So, was hoping to find something w/ cam locks to make disassembly/cleaning easier for the second issue, but the brands I keep coming back to (Gitzo, RRS) seem to have only twist-lock legs which, I assume, will also have all the rings/seals that tend to catch the sand (and make maintenance a major project).

I have a Gitzo tripod with twist-lock legs, and I use it in areas with lots of fine dust and sand. . In fact, I was using it down in southern Utah just two weeks ago!

The sand and grit is not a problem. . Why? . Because I ignore it. . That's right - fine grit and sand gets into my tripod legs a lot, and I never bother to do a darn thing about it. . I don't ever clean it. . I don't ever disassemble it. . I never send it to anyone for any servicing or maintenance. . And it just keeps working, regardless ....... even after 8 years of ridiculously heavy use on the same tripod.

Like cameras and lenses, high quality tripods are really tough, and don't need to be maintained or cared for the way many people seem to think they do.

.


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johnf3f
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Dec 08, 2017 17:31 as a reply to Hokie Jim's post |  #6

No I mentioned an instance where my shortie Gitzo 3320BS was virtually buried in beach sand. My tripods (currently all Gitzo) are frequently used as walking poles when crossing rivers, set up in rivers, used as climbing aids and used as brush busters as well as spending time on the beach and that was the ONLY time I have had to clean leg locks.

Still it's only been 11 years so it might happen again? For fun I did show some other photographers how easy it was to fold away my (then) Manfrotto 190 and 055 tripods without releasing the flip locks! However that didn't inspire confidence:twisted:

The longest that I had a Flip Lock tripod was about 6 months - still have (and am delighted with) my 2006 Gitzo - there is just no comparison in my experience.


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neophyte52
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Chanhassen, MN
Post has been edited 1 day ago by neophyte52 with reason 'Misspelled '.
Dec 09, 2017 11:22 as a reply to Tom Reichner's post |  #7

I’d love to just ignore the sand. Unfortunately, when you can no longer extend or contract the legs, it’s kind of hard to ignore ߘ


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Wilt
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Post has been last edited 1 day ago by Wilt. 2 edits done in total.
Dec 09, 2017 11:23 as a reply to neophyte52's post |  #8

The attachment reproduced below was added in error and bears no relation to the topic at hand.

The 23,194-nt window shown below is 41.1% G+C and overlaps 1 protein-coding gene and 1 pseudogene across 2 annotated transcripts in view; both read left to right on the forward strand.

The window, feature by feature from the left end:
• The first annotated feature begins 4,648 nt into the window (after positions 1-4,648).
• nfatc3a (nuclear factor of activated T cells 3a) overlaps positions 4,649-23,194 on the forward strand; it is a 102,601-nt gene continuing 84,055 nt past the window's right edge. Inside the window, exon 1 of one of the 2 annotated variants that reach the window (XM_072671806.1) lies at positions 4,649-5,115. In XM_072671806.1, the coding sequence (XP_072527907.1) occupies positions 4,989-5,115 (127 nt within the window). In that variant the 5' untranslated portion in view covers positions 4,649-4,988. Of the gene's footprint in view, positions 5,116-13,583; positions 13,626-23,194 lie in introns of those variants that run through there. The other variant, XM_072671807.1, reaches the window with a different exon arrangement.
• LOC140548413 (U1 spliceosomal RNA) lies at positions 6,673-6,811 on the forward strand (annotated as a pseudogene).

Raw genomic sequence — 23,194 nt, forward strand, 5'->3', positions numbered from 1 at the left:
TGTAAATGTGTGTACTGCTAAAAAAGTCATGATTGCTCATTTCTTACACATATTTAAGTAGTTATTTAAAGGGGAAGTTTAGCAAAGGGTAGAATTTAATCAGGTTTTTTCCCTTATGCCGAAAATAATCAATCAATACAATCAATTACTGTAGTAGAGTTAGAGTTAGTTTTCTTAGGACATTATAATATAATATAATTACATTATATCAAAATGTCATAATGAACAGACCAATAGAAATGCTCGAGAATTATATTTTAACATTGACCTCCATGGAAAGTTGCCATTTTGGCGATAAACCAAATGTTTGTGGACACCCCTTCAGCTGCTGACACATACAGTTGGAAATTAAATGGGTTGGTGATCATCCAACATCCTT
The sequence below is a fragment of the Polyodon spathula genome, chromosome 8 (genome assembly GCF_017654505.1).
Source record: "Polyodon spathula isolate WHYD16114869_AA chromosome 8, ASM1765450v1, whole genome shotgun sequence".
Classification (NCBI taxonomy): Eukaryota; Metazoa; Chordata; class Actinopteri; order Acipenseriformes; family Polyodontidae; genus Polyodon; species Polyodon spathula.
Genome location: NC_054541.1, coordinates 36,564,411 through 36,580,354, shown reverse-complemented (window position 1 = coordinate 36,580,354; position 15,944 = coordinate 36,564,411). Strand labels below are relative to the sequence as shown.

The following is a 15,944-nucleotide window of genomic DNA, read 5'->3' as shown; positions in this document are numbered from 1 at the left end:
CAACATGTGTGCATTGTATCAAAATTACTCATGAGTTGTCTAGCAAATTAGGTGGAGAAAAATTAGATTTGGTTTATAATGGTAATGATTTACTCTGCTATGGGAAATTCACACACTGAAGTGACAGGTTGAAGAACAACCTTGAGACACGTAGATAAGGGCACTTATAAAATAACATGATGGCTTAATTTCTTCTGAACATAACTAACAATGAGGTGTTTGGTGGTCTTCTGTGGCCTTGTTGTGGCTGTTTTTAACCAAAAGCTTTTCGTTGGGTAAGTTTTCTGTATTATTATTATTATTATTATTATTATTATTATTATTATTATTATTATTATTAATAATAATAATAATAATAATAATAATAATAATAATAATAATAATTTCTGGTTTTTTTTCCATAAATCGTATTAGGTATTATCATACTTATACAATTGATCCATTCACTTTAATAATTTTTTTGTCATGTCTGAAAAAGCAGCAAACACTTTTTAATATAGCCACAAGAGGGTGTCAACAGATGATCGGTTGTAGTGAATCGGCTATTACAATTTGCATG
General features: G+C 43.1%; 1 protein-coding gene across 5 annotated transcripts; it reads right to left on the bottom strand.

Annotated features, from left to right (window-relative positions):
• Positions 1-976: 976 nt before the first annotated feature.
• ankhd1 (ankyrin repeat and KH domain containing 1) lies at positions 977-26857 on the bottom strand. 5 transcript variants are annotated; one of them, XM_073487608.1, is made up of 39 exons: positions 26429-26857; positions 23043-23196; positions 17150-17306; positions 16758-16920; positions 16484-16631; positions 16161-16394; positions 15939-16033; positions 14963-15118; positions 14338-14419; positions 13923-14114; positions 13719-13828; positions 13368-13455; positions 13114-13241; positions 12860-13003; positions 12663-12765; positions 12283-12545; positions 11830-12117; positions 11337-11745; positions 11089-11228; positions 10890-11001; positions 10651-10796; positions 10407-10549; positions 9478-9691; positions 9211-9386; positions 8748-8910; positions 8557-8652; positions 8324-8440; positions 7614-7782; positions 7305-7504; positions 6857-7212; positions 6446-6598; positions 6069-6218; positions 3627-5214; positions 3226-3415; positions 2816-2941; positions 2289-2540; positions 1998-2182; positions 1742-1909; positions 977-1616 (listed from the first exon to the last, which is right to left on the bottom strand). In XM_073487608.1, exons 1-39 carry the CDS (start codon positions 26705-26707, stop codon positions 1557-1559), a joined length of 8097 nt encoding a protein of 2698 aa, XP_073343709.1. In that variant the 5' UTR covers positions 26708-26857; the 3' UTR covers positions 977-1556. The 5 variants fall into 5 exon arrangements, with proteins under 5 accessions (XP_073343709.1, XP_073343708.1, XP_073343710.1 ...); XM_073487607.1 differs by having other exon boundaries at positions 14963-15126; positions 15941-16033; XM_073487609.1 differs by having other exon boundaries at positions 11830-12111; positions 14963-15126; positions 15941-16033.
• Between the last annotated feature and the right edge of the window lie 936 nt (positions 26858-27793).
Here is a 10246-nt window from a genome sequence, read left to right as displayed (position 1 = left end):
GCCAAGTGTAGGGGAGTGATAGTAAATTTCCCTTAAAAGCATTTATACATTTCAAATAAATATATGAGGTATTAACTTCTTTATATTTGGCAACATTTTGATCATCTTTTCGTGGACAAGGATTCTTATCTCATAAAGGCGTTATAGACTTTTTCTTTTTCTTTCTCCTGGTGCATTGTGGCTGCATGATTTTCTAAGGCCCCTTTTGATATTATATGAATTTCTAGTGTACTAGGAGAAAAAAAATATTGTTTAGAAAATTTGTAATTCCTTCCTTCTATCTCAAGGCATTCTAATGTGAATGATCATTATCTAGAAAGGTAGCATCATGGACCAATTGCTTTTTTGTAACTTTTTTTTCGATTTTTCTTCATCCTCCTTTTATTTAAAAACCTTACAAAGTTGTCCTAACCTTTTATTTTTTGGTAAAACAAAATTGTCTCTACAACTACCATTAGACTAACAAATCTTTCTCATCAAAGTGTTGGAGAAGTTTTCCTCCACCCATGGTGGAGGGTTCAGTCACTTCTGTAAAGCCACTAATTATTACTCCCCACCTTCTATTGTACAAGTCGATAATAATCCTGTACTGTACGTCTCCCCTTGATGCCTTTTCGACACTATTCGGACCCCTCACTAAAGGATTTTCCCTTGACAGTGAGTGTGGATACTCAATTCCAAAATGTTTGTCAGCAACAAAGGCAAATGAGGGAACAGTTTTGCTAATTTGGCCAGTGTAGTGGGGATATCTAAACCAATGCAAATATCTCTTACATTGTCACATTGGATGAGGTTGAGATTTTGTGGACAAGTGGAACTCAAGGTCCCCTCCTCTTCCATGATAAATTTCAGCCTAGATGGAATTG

Quickly wipe down the legs with a cloth to remove dust/grit, before collapsing them, to minimize the issue?!


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SailingAway
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Post has been edited 1 day ago by SailingAway.
Dec 09, 2017 12:37 |  #9

Tom Reichner wrote in post #18513029 (external link)
The sand and grit is not a problem. Why? Because I ignore it. That's right - fine grit and sand gets into my tripod legs a lot, and I never bother to do a darn thing about it. I don't ever clean it. I don't ever disassemble it. I never send it to anyone for any servicing or maintenance. And it just keeps working, regardless ....... even after 8 years of ridiculously heavy use on the same tripod.

Like cameras and lenses, high quality tripods are really tough, and don't need to be maintained or cared for the way many people seem to think they do.

I’m very glad you’ve had such positive experiences of the toughness of your sticks! I hope it continues that way! I’m not writing about what I think of maintenance. I’ve just had different experiences than you.

I’m dealing with a set of Gitzo cf legs that have been treated the way you’re talking about (not by me!), and, can’t yet get the bottom sections’ twist locks to unlock. I’ve got one in the freezer right now, planning to hit it with the heat gun to see if a little contraction/expansion action will help.

Likewise, regarding Manfrotto flip locks... if/when they slip, grab the included tool that’s snapped onto one of the legs, tighten 1/8th of a turn - good for a few more years, or maybe forever. For me it’s worth it to get the ease and speed of flips, and, yes, I also use Gitzo twists on a different tripod. They’re fine too. But I do stick a paper towel in my pocket for a 10-second wipe down of any of my sticks in unfriendly conditions.

To the OP and other readers of this thread, your mileage may vary! If you decide to go with what others consider to be the ultimate tripod, it’s still just a set of sticks to hold up your camera with some degree of stiffness, vibration damping, and capacity, and some level of ease of use. Occasional care and maintenance may be needed to keep them performing as new, which is easy to do and well worth it!

My perspective is informed by current ownership of multiple Manfrotto, Gitzo, and Sachtler tripods, and, seeing how students in my college program break things. And they do, like in any multi-user environment.

PS. Who’s got a great way to break free Gitzo twist locks? I’m really looking for a solution for that tripod!


From the upper left corner of the U.S.
Photos, Video & Pano r us.
College and workshop instructor in video and audio.
70D, Sigma 8mm, Tokina f2.8 11-16, Canon EF-S f2.8 17-55, Sigma f2.8 50-150 EX OS, Tamron 150-600VC. Gigapan Epic Pro, Nodal Ninja 5 & R10.

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Tripod performance in unfriendly conditions